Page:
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Author Topic: EP321: Honor Killing  (Read 3705 times)
eytanz
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« on: December 03, 2011, 05:18:35 AM »

EP321: Honor Killing

By Ray Tabler

Read by Mur Lafferty

An Escape Pod original!

---

You would think that after all the years I’ve spent schlepping cargoes around the galaxy I’d have learned not to get involved with the locals, especially when they’re not humans. You would think.

A Yanuleen sat down across the table from me in a bar at the edge of the landing field outside of Yanult’s largest city. Yanuleen are furry little
folk, bipedal and about a meter tall with six multi-jointed arms poking out at odd intervals around their middles. This one blinked beady, black eyes at me, “Greetings Sentient Being.”

“Uh, greetings.”

“Isn’t it a glorious piece?” My new buddy pointed an arm at the artwork on display in the middle of the bar.

Yanuleen are a bit nuts for that type of thing. They have artwork, mainly sculpture, everywhere, even in a bar. To me it just looked like a three-meter tall bundle of twigs with pieces of broken pottery tossed in at random.

“Very nice.” Being in a foul mood, I took a drink and stared at the Yanuleen.

“Here is being Klonoon.” He pointed all six arms at himself, in the manner of his kind. “Might here also being Captain Anne Katya Shim, who is having a cargo of entertainment modules impounded by the Port Authority?”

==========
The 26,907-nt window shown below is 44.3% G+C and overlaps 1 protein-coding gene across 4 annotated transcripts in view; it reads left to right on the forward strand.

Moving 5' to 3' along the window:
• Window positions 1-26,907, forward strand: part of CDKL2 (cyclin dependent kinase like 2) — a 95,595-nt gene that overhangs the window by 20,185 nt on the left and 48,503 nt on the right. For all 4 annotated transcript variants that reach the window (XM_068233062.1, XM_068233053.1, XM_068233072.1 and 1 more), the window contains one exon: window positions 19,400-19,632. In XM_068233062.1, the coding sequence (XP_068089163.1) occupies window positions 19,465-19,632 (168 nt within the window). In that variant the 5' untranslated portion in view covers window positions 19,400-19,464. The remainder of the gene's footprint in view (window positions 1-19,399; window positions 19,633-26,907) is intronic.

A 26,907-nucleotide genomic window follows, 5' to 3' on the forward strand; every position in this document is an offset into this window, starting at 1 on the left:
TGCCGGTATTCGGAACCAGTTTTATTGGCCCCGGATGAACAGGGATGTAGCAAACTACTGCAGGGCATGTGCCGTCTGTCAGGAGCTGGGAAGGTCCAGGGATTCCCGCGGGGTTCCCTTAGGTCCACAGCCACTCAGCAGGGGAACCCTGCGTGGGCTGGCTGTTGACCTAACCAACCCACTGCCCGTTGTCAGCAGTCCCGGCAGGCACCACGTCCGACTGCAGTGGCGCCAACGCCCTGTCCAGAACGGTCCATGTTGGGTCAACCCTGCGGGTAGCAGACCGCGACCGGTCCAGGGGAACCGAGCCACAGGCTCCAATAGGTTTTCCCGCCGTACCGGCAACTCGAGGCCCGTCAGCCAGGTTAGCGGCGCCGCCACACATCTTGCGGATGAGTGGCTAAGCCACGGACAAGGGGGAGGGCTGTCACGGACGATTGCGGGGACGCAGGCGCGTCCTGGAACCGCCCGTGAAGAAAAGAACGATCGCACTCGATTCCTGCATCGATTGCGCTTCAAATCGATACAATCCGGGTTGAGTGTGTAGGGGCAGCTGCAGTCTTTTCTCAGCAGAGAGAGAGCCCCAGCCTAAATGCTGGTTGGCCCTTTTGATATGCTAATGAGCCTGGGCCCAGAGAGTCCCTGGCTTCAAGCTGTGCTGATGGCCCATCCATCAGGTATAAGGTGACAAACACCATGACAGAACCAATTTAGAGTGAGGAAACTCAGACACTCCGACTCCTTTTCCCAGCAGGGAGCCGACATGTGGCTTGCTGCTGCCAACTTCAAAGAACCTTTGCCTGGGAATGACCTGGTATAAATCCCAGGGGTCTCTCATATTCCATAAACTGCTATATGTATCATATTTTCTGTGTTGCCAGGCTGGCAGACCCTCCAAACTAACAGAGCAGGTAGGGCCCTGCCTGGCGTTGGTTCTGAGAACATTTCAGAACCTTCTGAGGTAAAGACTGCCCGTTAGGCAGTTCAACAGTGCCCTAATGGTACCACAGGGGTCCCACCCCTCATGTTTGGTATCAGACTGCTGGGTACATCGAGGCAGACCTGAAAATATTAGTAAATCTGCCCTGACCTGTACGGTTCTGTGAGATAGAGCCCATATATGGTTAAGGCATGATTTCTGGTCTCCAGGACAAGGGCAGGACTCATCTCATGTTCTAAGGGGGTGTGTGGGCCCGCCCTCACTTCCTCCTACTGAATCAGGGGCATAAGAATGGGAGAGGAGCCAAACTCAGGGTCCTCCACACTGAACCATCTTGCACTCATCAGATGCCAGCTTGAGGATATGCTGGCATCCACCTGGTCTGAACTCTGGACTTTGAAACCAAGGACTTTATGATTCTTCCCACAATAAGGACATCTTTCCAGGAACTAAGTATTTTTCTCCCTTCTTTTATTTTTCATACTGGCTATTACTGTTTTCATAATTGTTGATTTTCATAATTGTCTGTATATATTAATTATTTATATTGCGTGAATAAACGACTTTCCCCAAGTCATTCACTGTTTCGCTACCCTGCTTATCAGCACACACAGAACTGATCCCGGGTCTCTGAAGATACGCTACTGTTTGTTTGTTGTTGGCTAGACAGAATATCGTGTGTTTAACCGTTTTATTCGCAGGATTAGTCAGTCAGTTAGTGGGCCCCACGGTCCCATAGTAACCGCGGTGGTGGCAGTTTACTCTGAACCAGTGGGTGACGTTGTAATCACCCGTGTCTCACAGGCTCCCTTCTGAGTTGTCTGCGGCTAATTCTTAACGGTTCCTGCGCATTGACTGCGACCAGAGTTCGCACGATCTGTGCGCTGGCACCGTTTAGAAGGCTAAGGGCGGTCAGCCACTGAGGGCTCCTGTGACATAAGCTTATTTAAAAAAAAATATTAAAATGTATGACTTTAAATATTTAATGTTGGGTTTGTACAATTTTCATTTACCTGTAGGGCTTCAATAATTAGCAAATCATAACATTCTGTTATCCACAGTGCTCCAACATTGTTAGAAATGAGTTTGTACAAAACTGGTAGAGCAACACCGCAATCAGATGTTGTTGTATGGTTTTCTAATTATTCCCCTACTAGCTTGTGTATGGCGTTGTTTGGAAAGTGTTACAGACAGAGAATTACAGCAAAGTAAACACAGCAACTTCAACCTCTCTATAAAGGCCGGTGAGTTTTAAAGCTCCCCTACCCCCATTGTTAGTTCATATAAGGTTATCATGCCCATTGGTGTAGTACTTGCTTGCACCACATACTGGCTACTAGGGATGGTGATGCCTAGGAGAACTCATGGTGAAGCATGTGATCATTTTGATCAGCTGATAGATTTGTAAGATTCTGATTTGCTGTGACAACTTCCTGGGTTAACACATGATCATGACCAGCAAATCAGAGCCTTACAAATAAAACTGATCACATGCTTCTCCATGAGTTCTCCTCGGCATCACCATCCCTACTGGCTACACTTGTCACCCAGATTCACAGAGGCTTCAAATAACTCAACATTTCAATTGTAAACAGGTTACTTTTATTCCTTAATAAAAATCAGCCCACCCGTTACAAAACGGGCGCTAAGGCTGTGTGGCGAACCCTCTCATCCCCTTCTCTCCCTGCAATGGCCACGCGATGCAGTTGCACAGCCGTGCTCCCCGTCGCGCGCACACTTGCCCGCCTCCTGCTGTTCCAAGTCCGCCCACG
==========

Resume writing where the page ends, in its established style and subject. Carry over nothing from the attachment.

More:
Listen to this week’s Escape Pod!
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ElectricPaladin
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« Reply #1 on: December 03, 2011, 11:10:19 AM »

I am King Under the Mountain... and this is the first post on this thread.

I liked this story. It was a clever little yarn in the tradition of classic SF: focused on taking some cultural (or scientific, but in this case cultural) idea to its utmost extremity and seeing what comes of it. The fact that the story was unceasingly absurd to human eyes but deadly serious to the aliens gave it a somewhat blackly humorous absurdist bent, but that didn't change the fact that the story really was extremely well thought out. Great narration also, Mur. This story definitely suited her whole-hearted but slightly sardonic narrative style.
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« Reply #2 on: December 04, 2011, 09:47:08 AM »

Cute, this was being. Beings being different beings from human beings and being as culturally naive as human beings are often being, showed that racial stereotyping is being universal.
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Talia
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« Reply #3 on: December 05, 2011, 08:17:26 PM »

Loved it! Such a fun little tale! Anyone else envision the aliens as multi-armed Ewoks? Smiley
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raetsel
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« Reply #4 on: December 06, 2011, 08:56:53 AM »